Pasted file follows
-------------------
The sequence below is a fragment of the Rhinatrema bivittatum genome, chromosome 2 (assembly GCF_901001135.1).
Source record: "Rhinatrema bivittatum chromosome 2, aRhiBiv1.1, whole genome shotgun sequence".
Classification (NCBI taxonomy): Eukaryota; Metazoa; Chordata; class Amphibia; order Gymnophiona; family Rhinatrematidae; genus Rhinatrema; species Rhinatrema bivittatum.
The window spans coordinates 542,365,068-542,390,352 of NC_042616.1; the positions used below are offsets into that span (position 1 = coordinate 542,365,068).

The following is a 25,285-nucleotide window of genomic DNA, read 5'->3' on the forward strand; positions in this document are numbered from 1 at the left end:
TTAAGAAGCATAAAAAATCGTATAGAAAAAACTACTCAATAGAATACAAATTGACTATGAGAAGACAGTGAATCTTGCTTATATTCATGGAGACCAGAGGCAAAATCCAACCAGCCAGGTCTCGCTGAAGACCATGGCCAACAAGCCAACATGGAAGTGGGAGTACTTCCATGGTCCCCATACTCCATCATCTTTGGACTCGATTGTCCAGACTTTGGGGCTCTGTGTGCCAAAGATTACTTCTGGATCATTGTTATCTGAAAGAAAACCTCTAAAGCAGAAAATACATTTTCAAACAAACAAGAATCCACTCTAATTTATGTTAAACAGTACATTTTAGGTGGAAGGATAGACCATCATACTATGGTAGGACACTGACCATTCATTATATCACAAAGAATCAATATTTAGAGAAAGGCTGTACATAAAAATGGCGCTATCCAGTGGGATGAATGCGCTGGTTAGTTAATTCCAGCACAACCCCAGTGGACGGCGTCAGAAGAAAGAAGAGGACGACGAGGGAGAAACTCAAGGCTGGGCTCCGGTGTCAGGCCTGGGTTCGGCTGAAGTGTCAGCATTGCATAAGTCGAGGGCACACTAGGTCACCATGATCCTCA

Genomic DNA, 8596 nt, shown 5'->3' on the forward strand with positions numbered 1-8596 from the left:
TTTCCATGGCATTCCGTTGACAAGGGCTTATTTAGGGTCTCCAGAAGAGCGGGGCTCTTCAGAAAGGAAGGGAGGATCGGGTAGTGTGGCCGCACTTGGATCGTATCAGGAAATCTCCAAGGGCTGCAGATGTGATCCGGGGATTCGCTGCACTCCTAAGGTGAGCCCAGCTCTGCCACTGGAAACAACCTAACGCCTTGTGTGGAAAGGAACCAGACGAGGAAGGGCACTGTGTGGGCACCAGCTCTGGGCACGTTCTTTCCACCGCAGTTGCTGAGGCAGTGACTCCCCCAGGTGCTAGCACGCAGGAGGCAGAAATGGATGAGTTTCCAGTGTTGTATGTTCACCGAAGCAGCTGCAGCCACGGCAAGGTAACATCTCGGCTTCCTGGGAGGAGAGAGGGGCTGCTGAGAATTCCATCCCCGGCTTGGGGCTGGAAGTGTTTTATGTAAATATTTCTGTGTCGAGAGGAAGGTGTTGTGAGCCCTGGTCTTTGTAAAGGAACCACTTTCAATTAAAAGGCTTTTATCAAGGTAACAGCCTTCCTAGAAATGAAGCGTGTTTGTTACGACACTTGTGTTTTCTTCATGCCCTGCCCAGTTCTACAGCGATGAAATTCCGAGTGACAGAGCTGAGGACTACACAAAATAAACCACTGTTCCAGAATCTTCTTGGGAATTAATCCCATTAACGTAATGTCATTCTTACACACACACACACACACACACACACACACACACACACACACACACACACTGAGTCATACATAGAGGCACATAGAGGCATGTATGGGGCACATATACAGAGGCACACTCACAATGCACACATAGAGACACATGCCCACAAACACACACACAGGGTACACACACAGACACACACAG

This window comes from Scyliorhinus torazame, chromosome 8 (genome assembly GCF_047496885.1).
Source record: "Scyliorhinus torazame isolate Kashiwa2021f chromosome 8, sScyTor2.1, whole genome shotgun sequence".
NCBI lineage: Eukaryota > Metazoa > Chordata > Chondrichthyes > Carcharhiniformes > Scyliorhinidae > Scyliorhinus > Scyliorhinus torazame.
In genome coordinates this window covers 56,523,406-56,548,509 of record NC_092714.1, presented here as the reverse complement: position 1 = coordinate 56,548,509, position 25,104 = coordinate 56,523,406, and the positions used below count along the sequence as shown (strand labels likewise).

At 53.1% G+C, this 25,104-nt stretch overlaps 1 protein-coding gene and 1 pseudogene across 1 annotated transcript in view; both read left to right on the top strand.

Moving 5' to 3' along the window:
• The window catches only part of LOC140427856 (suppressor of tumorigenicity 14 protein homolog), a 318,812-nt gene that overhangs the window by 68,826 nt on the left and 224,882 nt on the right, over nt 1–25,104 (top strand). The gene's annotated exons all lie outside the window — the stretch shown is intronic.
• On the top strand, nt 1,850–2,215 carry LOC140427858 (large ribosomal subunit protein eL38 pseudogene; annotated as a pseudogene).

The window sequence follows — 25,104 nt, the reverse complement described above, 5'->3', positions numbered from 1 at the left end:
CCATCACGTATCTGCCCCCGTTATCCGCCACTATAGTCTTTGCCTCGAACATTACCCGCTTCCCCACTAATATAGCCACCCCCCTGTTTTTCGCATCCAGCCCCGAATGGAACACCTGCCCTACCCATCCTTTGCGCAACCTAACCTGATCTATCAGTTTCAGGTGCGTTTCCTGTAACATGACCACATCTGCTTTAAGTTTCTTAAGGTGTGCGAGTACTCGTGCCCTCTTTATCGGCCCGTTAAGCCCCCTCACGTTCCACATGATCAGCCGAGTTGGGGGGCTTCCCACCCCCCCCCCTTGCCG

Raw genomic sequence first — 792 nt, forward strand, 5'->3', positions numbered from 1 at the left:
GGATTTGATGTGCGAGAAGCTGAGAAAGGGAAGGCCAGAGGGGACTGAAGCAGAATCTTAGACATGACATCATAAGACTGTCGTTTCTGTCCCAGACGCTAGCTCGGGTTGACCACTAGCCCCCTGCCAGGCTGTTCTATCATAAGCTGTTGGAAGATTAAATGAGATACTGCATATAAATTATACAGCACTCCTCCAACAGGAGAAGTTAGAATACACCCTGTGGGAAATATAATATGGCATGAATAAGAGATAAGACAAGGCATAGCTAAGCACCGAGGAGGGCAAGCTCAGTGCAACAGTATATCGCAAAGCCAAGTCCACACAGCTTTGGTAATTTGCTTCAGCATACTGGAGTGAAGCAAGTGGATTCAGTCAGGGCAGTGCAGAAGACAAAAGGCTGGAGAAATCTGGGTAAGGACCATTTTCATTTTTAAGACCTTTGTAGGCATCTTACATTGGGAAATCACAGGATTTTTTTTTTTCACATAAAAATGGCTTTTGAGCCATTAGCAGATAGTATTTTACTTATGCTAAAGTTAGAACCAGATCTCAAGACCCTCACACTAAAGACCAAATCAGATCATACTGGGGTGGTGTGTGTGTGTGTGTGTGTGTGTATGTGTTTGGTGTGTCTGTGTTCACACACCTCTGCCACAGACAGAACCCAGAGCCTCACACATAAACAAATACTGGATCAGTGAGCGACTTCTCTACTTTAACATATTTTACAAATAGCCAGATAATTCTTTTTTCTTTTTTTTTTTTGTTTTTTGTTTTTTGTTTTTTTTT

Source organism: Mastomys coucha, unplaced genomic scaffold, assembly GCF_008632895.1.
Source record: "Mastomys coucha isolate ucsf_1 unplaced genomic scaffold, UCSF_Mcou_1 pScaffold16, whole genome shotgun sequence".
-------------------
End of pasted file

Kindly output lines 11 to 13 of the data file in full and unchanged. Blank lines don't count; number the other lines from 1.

NCBI lineage: Eukaryota > Metazoa > Chordata > Chondrichthyes > Carcharhiniformes > Scyliorhinidae > Scyliorhinus > Scyliorhinus torazame.
In genome coordinates this window covers 56,523,406-56,548,509 of record NC_092714.1, presented here as the reverse complement: position 1 = coordinate 56,548,509, position 25,104 = coordinate 56,523,406, and the positions used below count along the sequence as shown (strand labels likewise).

At 53.1% G+C, this 25,104-nt stretch overlaps 1 protein-coding gene and 1 pseudogene across 1 annotated transcript in view; both read left to right on the top strand.